When you realize that you don’t want something anymore, it doesn’t have to be this huge ordeal. You don’t have to go into a million explanations for why you don’t want something. Just say “I thought I wanted something, but it turns out I didn’t.”
4. “The true measurement of self-worth is not how a person feels about her positive experiences, but rather how she feels about her negative experiences.”-p. 46
Let’s face it: positive experiences are easy.
It’s easy to be delighted with yourself when everything is going swimmingly. When you have all the cash your heart desires. When you are working hard and excelling at your dream. When you wake up feeling oh so happy with your life. Self-love and self-worth are easy then.
It’s not so easy when you are down. When you are struggling to put food on the table. When you don’t have the money you need to pay your bills. When you are just flat out failing.
That’s when you need self-worth and love the most though. If you can love yourself despite all the craziness going on around you, that’s the best thing in the world!
5. “If suffering is inevitable, if our problems in life are unavoidable, then the question we should be asking is not ‘How do I stop suffering?’ but ‘Why am I suffering–for what purpose?'”-p. 69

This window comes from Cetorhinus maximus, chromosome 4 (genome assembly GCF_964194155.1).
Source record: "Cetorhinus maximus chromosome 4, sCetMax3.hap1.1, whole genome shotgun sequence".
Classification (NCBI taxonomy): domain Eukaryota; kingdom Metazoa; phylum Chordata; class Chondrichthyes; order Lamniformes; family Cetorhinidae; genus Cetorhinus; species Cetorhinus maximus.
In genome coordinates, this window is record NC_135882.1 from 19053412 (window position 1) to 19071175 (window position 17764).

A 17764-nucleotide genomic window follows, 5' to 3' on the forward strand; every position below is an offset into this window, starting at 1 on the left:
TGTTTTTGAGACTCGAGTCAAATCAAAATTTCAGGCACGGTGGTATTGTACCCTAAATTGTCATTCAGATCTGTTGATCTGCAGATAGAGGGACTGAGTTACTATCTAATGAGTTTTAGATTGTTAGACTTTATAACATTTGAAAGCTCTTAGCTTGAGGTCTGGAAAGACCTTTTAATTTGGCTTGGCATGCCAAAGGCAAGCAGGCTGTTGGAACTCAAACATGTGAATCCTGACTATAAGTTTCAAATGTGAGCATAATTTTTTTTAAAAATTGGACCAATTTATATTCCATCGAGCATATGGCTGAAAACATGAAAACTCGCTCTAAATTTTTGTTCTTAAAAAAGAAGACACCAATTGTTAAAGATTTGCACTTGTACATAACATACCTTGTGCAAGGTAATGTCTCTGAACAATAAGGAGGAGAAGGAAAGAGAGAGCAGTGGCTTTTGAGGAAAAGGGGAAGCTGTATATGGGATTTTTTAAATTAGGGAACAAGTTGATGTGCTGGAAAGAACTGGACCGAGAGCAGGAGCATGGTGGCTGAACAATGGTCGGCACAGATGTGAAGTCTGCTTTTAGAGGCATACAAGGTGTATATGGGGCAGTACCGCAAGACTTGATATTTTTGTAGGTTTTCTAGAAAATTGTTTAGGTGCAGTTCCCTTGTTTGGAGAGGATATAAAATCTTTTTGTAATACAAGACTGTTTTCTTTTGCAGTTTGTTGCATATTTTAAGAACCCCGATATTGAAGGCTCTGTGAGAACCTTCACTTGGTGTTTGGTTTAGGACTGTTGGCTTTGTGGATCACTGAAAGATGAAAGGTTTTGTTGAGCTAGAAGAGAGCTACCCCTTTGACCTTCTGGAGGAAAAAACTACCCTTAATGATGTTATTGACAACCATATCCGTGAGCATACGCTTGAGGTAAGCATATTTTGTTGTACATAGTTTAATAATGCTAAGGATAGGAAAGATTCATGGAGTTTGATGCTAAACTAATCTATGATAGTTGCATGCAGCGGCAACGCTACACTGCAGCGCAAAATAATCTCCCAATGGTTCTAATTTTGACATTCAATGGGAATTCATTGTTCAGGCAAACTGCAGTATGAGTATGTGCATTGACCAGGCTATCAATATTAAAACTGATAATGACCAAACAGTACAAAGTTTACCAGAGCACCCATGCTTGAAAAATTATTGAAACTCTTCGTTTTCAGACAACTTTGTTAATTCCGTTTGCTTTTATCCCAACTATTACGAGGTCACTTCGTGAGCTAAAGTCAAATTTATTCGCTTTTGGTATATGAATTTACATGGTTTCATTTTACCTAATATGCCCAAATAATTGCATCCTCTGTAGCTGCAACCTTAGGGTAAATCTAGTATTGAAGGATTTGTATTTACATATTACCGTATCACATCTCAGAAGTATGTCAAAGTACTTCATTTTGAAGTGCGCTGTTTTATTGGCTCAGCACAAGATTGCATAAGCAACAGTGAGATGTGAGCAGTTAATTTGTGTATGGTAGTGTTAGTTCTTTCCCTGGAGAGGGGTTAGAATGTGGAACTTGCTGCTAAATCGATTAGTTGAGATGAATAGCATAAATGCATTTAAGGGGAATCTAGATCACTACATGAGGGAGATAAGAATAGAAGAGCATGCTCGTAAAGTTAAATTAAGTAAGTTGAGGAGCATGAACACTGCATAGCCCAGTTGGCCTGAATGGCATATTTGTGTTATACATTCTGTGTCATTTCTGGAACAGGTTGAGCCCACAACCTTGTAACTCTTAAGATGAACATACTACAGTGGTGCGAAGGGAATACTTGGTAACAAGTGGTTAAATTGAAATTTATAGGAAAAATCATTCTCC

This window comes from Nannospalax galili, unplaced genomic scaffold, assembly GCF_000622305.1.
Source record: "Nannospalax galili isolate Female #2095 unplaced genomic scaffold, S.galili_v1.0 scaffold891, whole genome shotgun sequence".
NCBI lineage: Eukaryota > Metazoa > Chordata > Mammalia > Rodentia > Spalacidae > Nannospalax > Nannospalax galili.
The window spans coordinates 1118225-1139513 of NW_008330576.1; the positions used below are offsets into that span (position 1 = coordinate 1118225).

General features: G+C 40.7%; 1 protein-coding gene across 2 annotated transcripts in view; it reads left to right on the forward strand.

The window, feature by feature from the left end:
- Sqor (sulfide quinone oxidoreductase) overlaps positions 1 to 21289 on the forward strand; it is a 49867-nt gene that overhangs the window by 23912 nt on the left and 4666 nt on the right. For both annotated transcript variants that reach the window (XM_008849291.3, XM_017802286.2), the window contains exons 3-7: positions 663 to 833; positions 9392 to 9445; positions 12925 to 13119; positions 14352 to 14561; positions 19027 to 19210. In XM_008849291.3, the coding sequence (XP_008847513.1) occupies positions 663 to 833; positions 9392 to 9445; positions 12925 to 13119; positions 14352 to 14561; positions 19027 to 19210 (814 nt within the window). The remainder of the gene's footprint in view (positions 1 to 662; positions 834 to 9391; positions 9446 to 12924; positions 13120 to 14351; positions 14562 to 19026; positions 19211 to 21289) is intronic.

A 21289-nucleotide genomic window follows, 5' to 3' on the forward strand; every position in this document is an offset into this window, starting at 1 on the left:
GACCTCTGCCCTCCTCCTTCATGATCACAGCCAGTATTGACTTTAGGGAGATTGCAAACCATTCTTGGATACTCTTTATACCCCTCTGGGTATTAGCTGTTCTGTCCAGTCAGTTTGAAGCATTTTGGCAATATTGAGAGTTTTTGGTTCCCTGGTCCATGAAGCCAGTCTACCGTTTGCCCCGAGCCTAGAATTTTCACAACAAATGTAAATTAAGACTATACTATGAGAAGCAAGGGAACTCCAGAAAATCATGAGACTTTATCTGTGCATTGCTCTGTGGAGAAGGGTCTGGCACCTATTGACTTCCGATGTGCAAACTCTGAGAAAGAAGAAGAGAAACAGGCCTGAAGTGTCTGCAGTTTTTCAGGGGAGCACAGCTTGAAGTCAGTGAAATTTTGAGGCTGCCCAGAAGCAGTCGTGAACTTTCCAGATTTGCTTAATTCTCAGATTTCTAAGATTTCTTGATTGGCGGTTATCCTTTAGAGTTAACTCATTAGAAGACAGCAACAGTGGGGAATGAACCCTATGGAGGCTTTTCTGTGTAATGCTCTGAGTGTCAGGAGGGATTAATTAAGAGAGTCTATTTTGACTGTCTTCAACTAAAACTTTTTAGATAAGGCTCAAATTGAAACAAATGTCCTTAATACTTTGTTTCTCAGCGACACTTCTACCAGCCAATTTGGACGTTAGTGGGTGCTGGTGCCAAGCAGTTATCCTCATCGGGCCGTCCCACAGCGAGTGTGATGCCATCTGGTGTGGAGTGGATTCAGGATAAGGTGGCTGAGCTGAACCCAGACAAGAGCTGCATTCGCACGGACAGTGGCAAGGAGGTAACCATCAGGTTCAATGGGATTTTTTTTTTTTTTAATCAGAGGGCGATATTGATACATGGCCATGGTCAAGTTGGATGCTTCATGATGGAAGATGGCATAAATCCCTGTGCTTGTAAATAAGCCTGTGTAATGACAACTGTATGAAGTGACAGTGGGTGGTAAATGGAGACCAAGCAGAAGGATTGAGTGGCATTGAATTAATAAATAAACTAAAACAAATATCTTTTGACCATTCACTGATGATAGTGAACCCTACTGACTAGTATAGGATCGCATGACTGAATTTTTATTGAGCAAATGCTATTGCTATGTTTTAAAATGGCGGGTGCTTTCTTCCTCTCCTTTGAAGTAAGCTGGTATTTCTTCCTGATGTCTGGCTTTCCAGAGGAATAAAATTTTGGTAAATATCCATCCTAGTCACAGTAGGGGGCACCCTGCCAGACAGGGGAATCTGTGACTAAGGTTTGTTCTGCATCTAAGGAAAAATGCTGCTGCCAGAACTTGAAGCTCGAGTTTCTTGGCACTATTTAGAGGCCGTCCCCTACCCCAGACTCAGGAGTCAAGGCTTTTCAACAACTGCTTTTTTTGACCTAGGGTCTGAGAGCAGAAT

I love this idea that Mark Manson posits here. We are always going to suffer some in the world, but why are we suffering? Are we suffering for something that is important, that matters to us? That suffering is unavoidable, so we may as well be suffering for something that’s great.
6. “A lot of people hesitate to take responsibility for their problems because they believe to be responsible for your problems is to also be at fault for your problems.”-p. 97
I loved this way of thinking about responsibility. I had never thought about the power of taking responsibility for something, even if it wasn’t my fault. It was an interesting concept to think about, and one that I plan to implement throughout the year. I do associate responsibility with fault, but it is so intriguing to think of those concepts as two separate things. It’s also rather liberating!
7. “Certainty is the enemy of growth. Nothing is for certain until it has already happened–and even then, it’s still debatable.”-p. 119
This is another concept that I never pondered in this way. Before I read this book, I used to value certainty more. I used to think that you wanted to have things locked in place in your brain, but then I began to see how certainty was holding me back in various avenues of my life. When you are certain that a situation won’t happen, you sabotage yourself before it even has a chance to happen. You don’t try as hard to get a job; you don’t work as hard on the writing you are working on; you stop working out, etc. Certainty is the enemy of growth, and I encourage you to take a look at the things you seem certain about.